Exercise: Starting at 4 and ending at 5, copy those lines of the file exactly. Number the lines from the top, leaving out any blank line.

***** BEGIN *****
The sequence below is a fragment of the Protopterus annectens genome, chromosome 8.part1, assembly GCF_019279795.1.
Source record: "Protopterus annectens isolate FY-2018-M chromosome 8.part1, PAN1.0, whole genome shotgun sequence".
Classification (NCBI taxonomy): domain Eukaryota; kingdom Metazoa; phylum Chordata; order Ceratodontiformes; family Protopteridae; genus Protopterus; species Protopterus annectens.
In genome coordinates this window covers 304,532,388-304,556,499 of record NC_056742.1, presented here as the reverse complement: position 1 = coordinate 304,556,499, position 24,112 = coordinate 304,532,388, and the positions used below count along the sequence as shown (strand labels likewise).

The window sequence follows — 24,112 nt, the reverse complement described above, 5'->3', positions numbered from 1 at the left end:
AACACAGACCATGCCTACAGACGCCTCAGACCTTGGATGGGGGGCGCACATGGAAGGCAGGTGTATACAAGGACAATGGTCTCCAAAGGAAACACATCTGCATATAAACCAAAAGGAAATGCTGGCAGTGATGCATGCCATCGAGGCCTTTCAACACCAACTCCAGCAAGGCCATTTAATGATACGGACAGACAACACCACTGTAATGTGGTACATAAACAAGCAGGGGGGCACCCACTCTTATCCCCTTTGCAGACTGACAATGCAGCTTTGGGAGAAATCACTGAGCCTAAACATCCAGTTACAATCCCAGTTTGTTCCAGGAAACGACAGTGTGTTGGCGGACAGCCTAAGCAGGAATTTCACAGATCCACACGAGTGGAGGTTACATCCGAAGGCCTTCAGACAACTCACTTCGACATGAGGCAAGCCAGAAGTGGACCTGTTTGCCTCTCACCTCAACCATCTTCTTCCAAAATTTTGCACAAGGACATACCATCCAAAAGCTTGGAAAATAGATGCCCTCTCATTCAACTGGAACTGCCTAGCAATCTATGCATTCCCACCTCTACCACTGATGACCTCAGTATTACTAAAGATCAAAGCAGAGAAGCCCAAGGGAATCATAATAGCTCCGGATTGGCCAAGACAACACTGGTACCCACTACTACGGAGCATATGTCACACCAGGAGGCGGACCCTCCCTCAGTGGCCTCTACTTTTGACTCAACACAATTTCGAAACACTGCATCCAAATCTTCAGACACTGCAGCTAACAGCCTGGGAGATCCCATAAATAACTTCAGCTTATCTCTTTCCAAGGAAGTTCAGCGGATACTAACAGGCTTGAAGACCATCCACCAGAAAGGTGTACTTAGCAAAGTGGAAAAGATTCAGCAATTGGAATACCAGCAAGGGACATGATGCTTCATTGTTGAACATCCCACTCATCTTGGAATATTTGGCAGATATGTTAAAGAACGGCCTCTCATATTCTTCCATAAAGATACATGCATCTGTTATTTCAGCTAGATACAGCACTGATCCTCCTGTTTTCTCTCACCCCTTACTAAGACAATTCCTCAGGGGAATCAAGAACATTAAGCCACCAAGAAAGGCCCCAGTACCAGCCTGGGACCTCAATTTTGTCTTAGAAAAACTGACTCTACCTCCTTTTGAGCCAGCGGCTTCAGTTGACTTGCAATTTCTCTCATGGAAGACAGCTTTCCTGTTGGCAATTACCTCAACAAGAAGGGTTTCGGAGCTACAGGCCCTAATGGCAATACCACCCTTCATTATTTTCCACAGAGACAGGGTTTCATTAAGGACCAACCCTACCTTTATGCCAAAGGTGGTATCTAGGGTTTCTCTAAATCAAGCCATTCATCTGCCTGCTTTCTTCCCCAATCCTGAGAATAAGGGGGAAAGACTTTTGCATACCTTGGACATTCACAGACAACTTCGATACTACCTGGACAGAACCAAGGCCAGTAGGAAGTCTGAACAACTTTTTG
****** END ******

In genome coordinates this window covers 304,532,388-304,556,499 of record NC_056742.1, presented here as the reverse complement: position 1 = coordinate 304,556,499, position 24,112 = coordinate 304,532,388, and the positions used below count along the sequence as shown (strand labels likewise).

The window sequence follows — 24,112 nt, the reverse complement described above, 5'->3', positions numbered from 1 at the left end: